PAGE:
Jericho | Jeffery Flannery

It all started the year I quit medical school. Actually, I flunked out of medical school. I got Fs in four out of six classes and my scholarship was gone. Poof!

So there I was, kicked out onto the cold cement steps of this prestigious university, barely a nickel to my name, and I had no idea what I wanted to do with my life. But I did know that I wanted to be with my girlfriend, Diane.

Now Diane was really the first true love of my life. She was a skinny, hippie, vegetarian, constantly constipated, narcoleptic who never shaved her legs or armpits. But all this took on a poetic charm for me. I loved her that much.
And you see, when I was accepted into medical school in Los Angeles, Diane had been accepted to graduate school in Michigan. For the first time in four years we were apart. But no more, I said.

So I loaded up my piece of shit baby blue Toyota Corolla and headed East. I told Diane I was going to take my time, visit some of the national parks along the way, clear my head. She sounded appreciative of this. This was in the days before cell phones so I simply told her that I would see her in about two weeks.

My cross country trip was going great, but about halfway through I said fuck it, I didn’t want any more pretty landscapes, animals or natural formations. I wanted to be with Diane. I didn’t care if that meant driving all day and all night for the next four days, I wanted to see her. Bad. And besides this would be great, I thought, because I would get to Diane’s three or four days early, what a surprise that would be! So that is what I did. Thirty-nine hours straight it took me. I arrived at around 2AM Sunday morning and I thought to myself: Man! This is even better! Not only am I getting here three days early, but it is 2AM! What a great surprise this is going to be!

The front door was locked of course, but around the back the door was open. I stepped through the kitchen which smelled of curry, Diane’s favorite – and mine. An opened, half-empty bottle of red wine one the counter next to a used wine glass struck me as odd, since red wine gave Diane violent headaches, but I was in a hurry.

I made my way up the stairs as quietly as I could. I whispered into the darkness: Diane! I immediately heard a sound, some rustling, a faint voice crying out, I heard her say my name, then came some more noise and then the light in her room came on. There she was, completely naked, sitting in the middle of her bed. That she was naked was not much of a surprise, because as I said Diane was more than a bit of a hippie and so she was naked a lot of the time. But what was surprising was that there was a man in her bed. And that wasn’t even so surprising since the two of us had had issues with fidelity in the past but always worked past them. But what was really surprising to me was that this man was her professor, the man she had come out to study with. And that wasn’t even so surprising to be honest, because what was really surprising was that this professor only had one arm. That is what really threw me. Because the fact is, you can’t hit a man with one arm. And so I had to stand there and watch this man get dressed. Which he finally did and left without saying a word.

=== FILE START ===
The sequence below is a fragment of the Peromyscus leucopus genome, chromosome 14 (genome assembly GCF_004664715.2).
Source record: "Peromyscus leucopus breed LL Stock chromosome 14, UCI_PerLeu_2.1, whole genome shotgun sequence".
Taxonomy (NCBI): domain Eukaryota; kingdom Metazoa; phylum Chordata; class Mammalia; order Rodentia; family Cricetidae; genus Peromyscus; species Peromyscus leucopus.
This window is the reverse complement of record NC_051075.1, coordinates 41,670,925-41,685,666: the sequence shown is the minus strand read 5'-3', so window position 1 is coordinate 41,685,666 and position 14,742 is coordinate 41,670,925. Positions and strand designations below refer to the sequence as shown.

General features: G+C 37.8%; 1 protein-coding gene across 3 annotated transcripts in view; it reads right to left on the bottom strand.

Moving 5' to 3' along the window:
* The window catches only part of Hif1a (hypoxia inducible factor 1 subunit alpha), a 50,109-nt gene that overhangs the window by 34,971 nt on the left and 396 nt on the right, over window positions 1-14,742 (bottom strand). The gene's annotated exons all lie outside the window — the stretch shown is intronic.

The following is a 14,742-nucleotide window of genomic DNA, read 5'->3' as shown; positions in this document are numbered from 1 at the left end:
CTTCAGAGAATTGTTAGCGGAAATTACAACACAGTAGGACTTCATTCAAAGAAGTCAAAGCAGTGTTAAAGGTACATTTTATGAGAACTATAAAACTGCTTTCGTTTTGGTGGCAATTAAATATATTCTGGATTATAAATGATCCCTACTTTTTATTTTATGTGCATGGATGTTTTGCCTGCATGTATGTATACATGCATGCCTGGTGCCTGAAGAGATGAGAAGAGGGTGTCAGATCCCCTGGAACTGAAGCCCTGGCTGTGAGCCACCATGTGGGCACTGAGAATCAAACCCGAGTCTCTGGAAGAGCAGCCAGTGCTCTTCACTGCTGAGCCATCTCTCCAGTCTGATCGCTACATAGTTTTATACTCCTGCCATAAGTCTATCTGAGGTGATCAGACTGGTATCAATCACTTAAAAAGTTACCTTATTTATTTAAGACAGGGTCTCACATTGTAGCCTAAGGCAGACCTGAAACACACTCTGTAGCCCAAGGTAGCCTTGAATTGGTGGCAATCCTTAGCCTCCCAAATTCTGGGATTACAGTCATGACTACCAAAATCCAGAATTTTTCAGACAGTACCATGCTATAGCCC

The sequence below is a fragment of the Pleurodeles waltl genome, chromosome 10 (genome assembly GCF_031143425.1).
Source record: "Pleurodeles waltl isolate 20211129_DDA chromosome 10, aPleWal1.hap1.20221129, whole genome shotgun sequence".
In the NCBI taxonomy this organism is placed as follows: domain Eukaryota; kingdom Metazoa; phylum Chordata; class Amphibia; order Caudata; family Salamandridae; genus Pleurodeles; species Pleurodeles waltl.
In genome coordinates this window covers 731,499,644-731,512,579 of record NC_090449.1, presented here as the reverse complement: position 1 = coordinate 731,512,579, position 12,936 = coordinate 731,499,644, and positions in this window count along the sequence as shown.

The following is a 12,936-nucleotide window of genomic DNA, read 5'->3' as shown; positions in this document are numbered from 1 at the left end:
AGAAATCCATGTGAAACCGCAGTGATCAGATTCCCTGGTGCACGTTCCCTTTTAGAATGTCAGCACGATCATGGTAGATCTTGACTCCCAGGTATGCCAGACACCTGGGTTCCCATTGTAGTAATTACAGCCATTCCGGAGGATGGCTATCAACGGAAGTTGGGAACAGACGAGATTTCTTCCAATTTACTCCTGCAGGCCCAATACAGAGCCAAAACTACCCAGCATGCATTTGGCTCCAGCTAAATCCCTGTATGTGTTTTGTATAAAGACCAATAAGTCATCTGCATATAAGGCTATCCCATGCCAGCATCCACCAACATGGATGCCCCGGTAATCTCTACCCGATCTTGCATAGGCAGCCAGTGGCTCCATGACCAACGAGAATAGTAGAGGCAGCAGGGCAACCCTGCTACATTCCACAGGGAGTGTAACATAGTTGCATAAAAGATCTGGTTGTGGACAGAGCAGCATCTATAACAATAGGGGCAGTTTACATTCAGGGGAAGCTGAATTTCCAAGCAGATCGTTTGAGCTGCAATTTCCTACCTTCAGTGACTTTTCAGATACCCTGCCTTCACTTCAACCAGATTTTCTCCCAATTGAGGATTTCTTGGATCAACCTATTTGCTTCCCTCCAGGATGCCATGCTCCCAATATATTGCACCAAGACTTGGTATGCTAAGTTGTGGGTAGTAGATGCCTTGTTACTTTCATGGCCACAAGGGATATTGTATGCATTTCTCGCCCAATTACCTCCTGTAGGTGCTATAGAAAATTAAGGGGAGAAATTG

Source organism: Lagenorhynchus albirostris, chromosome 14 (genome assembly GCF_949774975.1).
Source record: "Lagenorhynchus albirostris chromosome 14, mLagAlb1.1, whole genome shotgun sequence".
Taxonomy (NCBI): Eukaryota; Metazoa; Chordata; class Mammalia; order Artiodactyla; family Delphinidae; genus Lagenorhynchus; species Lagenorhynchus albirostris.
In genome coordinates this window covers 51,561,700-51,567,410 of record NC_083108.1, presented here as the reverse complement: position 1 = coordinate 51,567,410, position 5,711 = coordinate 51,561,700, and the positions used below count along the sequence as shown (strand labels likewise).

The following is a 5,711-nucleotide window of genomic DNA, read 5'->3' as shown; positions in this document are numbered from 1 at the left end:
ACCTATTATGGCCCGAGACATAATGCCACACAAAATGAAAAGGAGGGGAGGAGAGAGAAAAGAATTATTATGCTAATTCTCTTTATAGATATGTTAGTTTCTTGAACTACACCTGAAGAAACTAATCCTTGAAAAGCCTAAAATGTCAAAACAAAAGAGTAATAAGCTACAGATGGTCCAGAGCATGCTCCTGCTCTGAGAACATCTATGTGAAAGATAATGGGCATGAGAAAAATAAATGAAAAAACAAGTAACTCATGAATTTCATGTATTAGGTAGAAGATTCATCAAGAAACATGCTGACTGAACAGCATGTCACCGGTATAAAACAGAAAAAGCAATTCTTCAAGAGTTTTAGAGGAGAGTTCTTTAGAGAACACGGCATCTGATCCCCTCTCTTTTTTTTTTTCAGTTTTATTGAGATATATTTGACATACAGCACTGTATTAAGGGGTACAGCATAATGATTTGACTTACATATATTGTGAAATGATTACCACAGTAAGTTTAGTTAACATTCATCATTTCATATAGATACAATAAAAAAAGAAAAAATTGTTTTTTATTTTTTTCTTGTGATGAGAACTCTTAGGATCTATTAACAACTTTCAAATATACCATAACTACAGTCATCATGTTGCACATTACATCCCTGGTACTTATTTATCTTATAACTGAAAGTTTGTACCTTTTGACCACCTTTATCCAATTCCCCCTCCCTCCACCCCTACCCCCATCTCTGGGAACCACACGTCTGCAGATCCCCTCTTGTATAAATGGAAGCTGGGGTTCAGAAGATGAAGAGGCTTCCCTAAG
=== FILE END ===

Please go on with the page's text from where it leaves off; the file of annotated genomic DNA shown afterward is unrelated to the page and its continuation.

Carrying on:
Diane raised her tear-streaked eyes and said to me, “But you told me you weren’t going to be here for several more days!”

“Oh,” I said, “so if I had called and told you I was coming tonight, everything would be okay then?”

“Yea?” She said.

“Nope,” I said. And with that I got into my car and drove all the way back to L.A.

It was a terrible, tortuous drive, as you might imagine, but what made it worse was that I kept seeing that one-armed professor everywhere! Yes, everywhere! He would pass me driving a semi-trailer. I saw him behind the cash register at a fuel stop. And it didn’t end there. When I got back to L.A. I would see him at the all-night grocery store, in a seat in front of me at the art film theater, at the local Irish pub, or on the bus that I took to go to the school library – any place I sought escape and refuge from the pain of losing the love of my life. It was all in my head, but how that one-armed man tormented me! I became severely and perhaps clinically depressed. I stopped going outside and spent all my time shut inside my room of the apartment that I shared with two other university students.

One of them felt sorry for me and gave me her guitar. She showed me how to play a song – “Hey Joe” by Jimmy Hendrix. Three chords and the only two lines of lyrics that she knew. And that is what I did. I played that song. I played that song over and over again, I played it all day and all night, those same three chords, singing that same two line verse. Soon I was driving my roommates fucking crazy. I even drove the guy downstairs crazy and finally he came up the steps, banged on the door and shouted at me: “Dude! If you are going to play the guitar all day and all night, at least let me show you how to play the fucking guitar!”

And it turns out he was in fact a pretty good guitar player. Peter Spellman was his name and that is what he did, he gave me lessons and taught me how to play the guitar. And in little time I have to admit I got to be pretty good. Over the course of these lessons, Peter also became a good friend and so of course I told him about Diane and the one armed man and how this had fucked up my brain. He said, “Dude, you need to get out of this room. Let me take you to a gig I got tonight. I am opening for an act in town. Let’s go.”

And just like that I left my apartment for the first time in months and we drove down to the beach. We got to the club, the Golden Bear, which had this outdoor marquee with these huge letters that said: B.B. KING AND HIS BAND. Down below that in small letters was: Peter Spellman. It was really small, you could barely see I, but it was cool all the same, him having his name up there. I felt proud and I was smiling as we walked into the back of the club. Peter and I were the only members of the Peter Spellman contingent, and there must have been 50, maybe 100 of BB King’s band. Once we walked inside Peter just kinda disappeared into the crowd – I never saw him again. So I just made my way over to a corner of the room and sat down with my guitar and plunked away, pretty much ignoring everything going on around me.